Two Noble Kinsmen announcements


Hey people,

Sorry for the lack of activity the last couple weeks. I know I kind of dumped a new Facebook group on your mat, rang the doorbell, and ran off. I promise I was sufficiently miserable to justify this. I won’t go into details, but I’m going to need all your phone numbers again, and you probably won’t recognize my car when I see you next.

Anyway, at long last here’s an event to tide you over.

Another Play Reading!

Saturday, February 27 at 6:00 PM.

Once again I’m inviting you all to come in and read The Two Noble Kinsmen. For those who attended the last reading, this one is going to be a little different. For one, there will be plates. The paper towels will not be poisoned.  Also booze.

More substantially, we’re going to talk about the play with a little more focus. I’m going to have a list of questions for you all to consider before the reading begins. I’m also asking that everyone have some idea about their character beforehand as well. I don’t need you to read the play, but if you’re attending, you should at least talk to me so you have some idea what you’re going to be doing. I may also stop the reading to give a note here and there or to ask someone to try something.

For anyone interested in actually being involved in the play, that’s something we can discuss at this event as well. I’ll be hanging around for an hour before the reading and afterwards as long as it takes to work everything out.

Everyone is invited. Even if you don’t want to read, your input and experience are still greatly appreciated.*

*However the booze is only for readers.

About The Two Noble Kinsmen:

William Shakespeare wrote The Two Noble Kinsmen with John Fletcher in the year 1612. It was likely the last play he ever worked on. Because Fletcher had become even more popular than Shakespeare in later years, many editors stopped placing Shakespeare’s name in the byline. When Fletcher fell out of style during the Restoration, the play went with him. For over 200 years it went without a single performance until evidence and modern scholarship reasserted Shakespeare’s large contribution. For this reason it’s arguably the most Shakespearean play not to be featured in most “Complete Works” collections and has gone without performance in many areas, including Minnesota.

The play is based on Chaucer’s The Knight’s Tale, which itself was based on a story by Boccaccio which was based on a story by Statius who was inspired by one of the oldest of all myths. It tells the story of two young knights, Palamon and Arcite, who are captured by King Theseus during his war with Theban king Creon.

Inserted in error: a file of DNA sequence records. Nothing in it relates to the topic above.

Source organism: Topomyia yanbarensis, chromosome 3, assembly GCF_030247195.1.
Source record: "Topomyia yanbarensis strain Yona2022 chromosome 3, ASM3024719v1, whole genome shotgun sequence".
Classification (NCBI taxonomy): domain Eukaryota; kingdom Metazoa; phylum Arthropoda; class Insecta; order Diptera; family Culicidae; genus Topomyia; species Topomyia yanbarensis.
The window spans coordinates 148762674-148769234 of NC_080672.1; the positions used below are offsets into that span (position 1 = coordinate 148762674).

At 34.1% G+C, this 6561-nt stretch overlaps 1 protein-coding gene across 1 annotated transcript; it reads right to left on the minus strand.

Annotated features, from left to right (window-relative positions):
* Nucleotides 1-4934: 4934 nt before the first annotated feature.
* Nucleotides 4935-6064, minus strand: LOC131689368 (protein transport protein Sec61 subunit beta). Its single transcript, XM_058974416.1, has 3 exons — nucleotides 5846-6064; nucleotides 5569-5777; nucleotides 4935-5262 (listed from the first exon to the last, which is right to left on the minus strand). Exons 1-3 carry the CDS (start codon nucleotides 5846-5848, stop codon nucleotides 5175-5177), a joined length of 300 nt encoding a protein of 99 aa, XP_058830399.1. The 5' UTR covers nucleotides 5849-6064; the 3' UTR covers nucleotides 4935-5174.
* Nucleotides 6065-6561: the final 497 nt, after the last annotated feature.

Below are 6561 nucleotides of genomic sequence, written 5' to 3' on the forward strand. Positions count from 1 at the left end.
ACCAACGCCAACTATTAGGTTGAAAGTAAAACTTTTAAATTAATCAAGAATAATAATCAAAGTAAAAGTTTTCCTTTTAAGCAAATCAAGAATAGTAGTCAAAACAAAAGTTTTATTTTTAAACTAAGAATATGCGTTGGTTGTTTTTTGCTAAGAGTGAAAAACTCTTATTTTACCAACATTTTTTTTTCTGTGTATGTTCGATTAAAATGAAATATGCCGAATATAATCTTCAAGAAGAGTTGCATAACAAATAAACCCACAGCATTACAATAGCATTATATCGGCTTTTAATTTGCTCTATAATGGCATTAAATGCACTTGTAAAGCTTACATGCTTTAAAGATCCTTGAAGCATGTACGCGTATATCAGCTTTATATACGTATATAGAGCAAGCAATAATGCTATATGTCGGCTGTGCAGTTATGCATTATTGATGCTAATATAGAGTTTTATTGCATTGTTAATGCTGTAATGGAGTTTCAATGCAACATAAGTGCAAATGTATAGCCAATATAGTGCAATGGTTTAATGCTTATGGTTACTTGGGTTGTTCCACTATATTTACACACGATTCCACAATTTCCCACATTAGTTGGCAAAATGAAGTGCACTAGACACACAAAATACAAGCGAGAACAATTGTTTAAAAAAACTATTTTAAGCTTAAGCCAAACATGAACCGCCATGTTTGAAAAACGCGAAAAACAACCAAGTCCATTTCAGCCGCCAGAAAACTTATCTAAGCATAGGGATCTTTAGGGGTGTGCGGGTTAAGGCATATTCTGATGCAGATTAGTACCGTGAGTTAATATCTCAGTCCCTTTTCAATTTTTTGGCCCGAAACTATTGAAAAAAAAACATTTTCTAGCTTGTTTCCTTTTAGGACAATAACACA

In prison the two cousins and lifelong best friends both fall in love with Theseus’ sister-in-law Emilia, who they see in the garden through their prison window. They go from planning a “noble” life in prison to attacking each other over the love of a woman who does not know either of them exists. When both leave prison and are free to continue their lives, they decide instead to risk death to remain in Athens and continue fighting for her love.

Shakespeare’s audience would have known this story pretty well, as Chaucer’s Tale had come to represent the way rediscovery of the Greeks led to chivalry in the Middle Ages. It began as a very reverent story about the inheritance of Western culture, but became a full-on parody by the time Shakespeare and Fletcher told it. Both had recently read Don Quixote and adapted it into a lost play called Cardenio. They seem eager to parody all the ideals of their culture in the same way.

It’s also one of the craziest plays Shakespeare ever wrote, full of songs, battles, references to past plays, and a sprawling cast of eccentrics (including a mad doctor, a man in a baboon costume, and one of Shakespeare’s best characters, the Jailer’s Daughter). Act 2 functions as an abbreviated version of The Two Gentlemen of Verona. Act 3 is a reimagining of A Midsummer Night’s Dream (with many of the same characters, it could even be considered a sequel of sorts). It’s irreverent, complex, preposterous, perfectly structured, and insanely fun.


Leave a Reply

Fill in your details below or click an icon to log in: Logo

You are commenting using your account. Log Out /  Change )

Google+ photo

You are commenting using your Google+ account. Log Out /  Change )

Twitter picture

You are commenting using your Twitter account. Log Out /  Change )

Facebook photo

You are commenting using your Facebook account. Log Out /  Change )


Connecting to %s

%d bloggers like this: